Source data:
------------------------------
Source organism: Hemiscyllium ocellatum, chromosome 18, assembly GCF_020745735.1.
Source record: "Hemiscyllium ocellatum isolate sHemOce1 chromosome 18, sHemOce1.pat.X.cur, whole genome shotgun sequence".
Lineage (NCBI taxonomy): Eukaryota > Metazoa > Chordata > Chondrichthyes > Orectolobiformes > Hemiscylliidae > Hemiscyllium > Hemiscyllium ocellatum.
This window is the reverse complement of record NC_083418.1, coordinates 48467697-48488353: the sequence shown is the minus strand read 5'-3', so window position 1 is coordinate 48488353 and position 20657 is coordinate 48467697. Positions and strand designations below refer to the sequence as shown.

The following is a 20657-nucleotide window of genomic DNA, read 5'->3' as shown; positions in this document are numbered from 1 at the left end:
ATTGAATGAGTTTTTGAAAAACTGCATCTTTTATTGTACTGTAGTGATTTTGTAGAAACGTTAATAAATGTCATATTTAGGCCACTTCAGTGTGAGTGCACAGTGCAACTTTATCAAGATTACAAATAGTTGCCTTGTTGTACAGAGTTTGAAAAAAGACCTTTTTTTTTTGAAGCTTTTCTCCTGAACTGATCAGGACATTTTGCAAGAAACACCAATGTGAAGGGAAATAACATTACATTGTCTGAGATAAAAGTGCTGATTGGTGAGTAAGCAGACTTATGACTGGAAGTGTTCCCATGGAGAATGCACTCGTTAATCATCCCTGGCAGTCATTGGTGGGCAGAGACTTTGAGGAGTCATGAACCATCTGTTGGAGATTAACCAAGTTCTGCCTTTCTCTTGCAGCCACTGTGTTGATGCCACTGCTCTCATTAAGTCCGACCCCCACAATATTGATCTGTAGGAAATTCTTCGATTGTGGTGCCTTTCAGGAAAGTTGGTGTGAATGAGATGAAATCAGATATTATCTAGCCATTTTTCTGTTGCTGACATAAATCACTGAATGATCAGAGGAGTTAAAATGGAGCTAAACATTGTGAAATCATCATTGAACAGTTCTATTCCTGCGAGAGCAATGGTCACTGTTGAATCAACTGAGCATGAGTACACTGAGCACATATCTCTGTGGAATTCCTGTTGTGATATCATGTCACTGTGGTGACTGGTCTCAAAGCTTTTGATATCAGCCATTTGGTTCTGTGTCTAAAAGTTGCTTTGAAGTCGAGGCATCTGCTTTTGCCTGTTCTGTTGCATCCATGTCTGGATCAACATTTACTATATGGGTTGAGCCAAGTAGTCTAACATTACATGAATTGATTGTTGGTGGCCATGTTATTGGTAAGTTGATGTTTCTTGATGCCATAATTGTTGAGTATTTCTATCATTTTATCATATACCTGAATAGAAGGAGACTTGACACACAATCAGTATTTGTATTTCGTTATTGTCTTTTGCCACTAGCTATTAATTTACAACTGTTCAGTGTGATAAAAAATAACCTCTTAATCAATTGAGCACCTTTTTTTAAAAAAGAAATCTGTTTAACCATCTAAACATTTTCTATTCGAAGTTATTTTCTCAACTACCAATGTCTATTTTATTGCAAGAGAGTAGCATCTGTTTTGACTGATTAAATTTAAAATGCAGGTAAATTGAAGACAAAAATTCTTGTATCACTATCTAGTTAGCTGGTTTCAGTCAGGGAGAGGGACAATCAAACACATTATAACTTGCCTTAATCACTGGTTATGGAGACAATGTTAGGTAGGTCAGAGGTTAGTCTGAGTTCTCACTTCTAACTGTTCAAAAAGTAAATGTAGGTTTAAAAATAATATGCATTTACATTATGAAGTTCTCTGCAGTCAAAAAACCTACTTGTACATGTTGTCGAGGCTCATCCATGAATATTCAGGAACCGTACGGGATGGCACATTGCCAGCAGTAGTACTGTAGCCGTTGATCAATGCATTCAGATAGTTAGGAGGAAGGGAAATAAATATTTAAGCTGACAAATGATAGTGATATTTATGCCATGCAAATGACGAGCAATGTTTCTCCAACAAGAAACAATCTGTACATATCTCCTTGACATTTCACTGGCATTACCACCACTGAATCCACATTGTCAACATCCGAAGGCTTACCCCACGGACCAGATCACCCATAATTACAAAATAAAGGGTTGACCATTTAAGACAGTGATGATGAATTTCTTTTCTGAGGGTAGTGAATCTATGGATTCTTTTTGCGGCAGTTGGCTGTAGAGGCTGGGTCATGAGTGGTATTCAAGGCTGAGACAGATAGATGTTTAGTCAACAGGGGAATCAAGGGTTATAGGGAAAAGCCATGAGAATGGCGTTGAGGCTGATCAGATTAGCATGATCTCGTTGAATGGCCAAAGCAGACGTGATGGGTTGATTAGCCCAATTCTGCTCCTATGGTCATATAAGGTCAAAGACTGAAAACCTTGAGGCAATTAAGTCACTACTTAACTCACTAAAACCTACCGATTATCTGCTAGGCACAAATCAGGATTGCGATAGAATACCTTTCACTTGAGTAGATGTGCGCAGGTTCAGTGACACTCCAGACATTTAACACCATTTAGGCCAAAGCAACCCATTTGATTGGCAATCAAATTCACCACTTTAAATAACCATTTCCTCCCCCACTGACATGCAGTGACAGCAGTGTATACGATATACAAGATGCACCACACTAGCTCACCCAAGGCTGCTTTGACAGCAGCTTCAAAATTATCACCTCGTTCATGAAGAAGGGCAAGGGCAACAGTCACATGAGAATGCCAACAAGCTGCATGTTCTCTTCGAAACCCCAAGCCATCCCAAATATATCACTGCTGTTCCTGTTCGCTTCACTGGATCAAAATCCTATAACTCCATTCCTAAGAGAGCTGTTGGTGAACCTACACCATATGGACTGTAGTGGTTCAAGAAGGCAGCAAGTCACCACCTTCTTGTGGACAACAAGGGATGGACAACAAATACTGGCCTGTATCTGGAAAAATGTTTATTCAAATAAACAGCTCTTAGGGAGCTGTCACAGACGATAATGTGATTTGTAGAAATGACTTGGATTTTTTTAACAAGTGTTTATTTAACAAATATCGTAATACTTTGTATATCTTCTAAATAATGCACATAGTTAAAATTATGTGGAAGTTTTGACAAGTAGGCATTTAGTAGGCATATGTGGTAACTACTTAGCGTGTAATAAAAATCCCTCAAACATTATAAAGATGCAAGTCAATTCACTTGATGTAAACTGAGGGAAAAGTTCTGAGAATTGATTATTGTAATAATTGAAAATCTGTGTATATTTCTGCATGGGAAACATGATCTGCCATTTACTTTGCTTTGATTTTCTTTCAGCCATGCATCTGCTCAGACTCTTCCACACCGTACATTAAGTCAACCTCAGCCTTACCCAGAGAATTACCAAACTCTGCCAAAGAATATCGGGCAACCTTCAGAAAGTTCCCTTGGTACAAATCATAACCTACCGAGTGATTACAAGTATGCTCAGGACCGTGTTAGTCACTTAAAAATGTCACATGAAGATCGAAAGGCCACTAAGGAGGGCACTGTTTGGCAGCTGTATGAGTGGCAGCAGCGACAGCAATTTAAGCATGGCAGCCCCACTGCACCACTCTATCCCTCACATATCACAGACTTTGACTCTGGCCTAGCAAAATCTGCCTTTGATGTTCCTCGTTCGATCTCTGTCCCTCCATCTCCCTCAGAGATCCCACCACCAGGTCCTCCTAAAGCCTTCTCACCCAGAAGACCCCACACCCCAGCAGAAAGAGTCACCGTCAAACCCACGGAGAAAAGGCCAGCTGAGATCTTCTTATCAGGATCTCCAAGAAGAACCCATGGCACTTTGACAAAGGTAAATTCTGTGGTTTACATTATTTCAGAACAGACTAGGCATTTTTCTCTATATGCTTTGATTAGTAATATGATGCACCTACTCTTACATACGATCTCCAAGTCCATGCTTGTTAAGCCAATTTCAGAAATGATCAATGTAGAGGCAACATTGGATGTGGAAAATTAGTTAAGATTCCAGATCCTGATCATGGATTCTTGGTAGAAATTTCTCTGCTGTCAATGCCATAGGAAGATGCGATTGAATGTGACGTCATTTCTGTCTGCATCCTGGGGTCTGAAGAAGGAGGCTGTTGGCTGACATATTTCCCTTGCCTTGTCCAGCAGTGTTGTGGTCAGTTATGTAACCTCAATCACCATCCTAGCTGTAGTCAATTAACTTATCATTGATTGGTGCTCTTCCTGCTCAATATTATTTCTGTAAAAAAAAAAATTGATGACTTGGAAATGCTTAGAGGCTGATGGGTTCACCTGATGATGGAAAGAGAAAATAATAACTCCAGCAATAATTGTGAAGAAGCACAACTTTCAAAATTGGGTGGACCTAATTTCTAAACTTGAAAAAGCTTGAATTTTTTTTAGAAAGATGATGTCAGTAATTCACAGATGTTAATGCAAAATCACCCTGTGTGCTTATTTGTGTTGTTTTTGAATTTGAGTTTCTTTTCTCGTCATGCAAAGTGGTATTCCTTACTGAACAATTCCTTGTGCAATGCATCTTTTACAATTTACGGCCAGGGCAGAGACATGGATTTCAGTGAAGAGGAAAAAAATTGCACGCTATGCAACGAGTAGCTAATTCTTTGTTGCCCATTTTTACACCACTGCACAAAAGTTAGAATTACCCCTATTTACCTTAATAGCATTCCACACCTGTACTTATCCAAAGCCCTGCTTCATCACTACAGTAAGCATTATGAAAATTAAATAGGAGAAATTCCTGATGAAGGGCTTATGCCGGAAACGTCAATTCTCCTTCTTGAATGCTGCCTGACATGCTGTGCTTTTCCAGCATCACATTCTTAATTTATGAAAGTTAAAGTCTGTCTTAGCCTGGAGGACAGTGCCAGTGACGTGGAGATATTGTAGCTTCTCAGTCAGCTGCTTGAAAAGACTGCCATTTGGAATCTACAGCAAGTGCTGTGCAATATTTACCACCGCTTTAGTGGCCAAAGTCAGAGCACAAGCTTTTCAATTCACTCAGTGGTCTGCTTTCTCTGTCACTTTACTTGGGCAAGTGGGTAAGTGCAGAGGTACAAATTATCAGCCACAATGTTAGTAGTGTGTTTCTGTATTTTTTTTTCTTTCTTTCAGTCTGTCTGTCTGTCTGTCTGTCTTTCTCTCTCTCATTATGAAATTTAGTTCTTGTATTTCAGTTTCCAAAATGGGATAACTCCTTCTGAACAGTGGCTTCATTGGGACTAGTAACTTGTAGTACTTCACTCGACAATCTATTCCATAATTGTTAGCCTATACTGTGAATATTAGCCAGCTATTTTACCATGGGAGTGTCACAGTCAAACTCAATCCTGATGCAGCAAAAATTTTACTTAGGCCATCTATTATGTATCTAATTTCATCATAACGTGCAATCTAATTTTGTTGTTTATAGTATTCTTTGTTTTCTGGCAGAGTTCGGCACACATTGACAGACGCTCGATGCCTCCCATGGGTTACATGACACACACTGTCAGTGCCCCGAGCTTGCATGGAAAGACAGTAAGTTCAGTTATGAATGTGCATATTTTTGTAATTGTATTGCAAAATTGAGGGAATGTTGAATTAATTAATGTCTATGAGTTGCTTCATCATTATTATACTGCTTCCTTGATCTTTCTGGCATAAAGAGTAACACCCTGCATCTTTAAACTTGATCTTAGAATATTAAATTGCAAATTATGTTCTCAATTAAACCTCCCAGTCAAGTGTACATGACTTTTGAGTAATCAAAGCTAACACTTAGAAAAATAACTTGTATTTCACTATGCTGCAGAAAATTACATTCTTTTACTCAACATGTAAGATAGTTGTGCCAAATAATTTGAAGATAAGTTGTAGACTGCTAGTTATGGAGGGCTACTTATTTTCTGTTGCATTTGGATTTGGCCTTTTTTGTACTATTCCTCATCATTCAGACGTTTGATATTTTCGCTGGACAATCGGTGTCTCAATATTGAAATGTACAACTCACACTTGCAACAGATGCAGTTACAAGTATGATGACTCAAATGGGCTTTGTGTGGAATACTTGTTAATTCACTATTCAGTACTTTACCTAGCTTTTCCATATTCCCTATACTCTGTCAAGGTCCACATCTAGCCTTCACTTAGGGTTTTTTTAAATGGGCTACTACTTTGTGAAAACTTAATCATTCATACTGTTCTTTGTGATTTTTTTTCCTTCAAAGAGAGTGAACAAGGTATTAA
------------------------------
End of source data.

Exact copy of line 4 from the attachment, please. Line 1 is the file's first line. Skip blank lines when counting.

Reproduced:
This window is the reverse complement of record NC_083418.1, coordinates 48467697-48488353: the sequence shown is the minus strand read 5'-3', so window position 1 is coordinate 48488353 and position 20657 is coordinate 48467697. Positions and strand designations below refer to the sequence as shown.